Living on Orange Alert Constantly

After 9-11, the Bush Administration flashed orange and red alert levels, reminding us in Technicolor of the danger we live with. School shootings, massacres in malls, wars in Afghanistan and Iraq, tensions with international communities. And we hear it all day, every day. There is no built-in time anymore for de-stressing. We can watch the Dow all day, and the Asian Markets all night, drowning our sorrows in starchy, sugary, fatty foods. Our physical and emotional health suffers, causing anxiety, depression, fear…But wait, don’t get more depressed! There is good news and steps you can take. Even five minutes of meditation or unwinding each day can start you on a path to increased peace of mind. Start by reading my blog at the Huffington Post.

Posted 12.11.2007
Americans feel increasingly stressed and helpless. Among the most common problem people give voice to are feelings of overwhelming anxiety and depression. Read Post



December 10, 2007

Witnessing violence in person or on TV, like the shooting that occurred this week at an Omaha shopping center, can wreak havoc with our bodies. Typical initial reactions are feelings of not really being here, feeling disbelief, floating or spacey or detached. These are feelings of shock. It’s very important to actively work our way out of shocking incidents, even if we only saw it on television; otherwise, it can cause us trouble later. Post traumatic stress syndrome, suffered by so many Vietnam and Iraqi vets and by so many after 9/11, is the medical term for what can happen when we store trauma in our bodies.

I would worry about post traumatic stress symptoms for anyone exposed to this kind of trauma. They can show up weeks, even months, after we’ve been exposed to violence. Be on the lookout if you develop phobias or insomnia or digestive disorders or substance abuse. These are all indications that we haven’t yet successfully processed the violence out of our bodies.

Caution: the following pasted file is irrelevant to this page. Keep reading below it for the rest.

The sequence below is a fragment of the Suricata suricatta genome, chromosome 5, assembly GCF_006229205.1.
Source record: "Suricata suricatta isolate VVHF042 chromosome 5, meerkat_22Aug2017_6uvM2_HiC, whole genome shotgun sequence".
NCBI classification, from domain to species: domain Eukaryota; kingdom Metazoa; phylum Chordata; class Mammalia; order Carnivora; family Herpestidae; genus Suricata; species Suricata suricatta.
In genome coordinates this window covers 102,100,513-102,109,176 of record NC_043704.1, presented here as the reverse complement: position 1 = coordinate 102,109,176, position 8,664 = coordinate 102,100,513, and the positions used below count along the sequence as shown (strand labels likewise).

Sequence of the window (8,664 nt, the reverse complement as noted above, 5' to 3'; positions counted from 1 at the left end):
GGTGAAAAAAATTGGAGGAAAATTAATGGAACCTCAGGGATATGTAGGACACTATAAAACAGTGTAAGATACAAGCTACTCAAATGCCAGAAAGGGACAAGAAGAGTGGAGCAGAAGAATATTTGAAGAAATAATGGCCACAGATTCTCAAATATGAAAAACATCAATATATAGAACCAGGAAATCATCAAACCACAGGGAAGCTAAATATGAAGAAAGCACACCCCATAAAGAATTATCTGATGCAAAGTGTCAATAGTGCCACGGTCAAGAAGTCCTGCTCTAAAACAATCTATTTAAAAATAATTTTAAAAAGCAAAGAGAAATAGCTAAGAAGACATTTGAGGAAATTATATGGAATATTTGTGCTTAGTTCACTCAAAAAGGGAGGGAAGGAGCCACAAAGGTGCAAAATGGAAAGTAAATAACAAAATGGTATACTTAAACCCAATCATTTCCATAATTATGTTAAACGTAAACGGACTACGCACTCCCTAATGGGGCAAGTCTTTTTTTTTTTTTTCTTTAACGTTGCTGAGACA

It’s really important that we address trauma as soon as possible. Witnessing violence, whether in person or on television, can cause anxiety, phobias, sleeplessness, and even a sense of not really “being here.” It can negatively affect immune function and bone health, and is a causative factor in rectal and colon cancer.

In order to counteract the negative effects of such an event, of primary importance is to simply talk about what happened and how it makes you feel. In addition, the simple practice of coming into the present can help the parasympathetic nervous system take over to manage anxiety and help us cope.

Then go out and spend some time in nature. Watch the sunrise. Listen to the birds. Sit on the grass and smell the scent of terra firma beneath you. This is not denial or avoidance; this is re-grounding. Take a few deep breaths and connect to your feet, then work up to your calves and your knees, then up to your stomach, chest, throat, and finally the top of your head. Acknowledge the feelings in your body and, when you are ready, say to yourself: I want to be here now.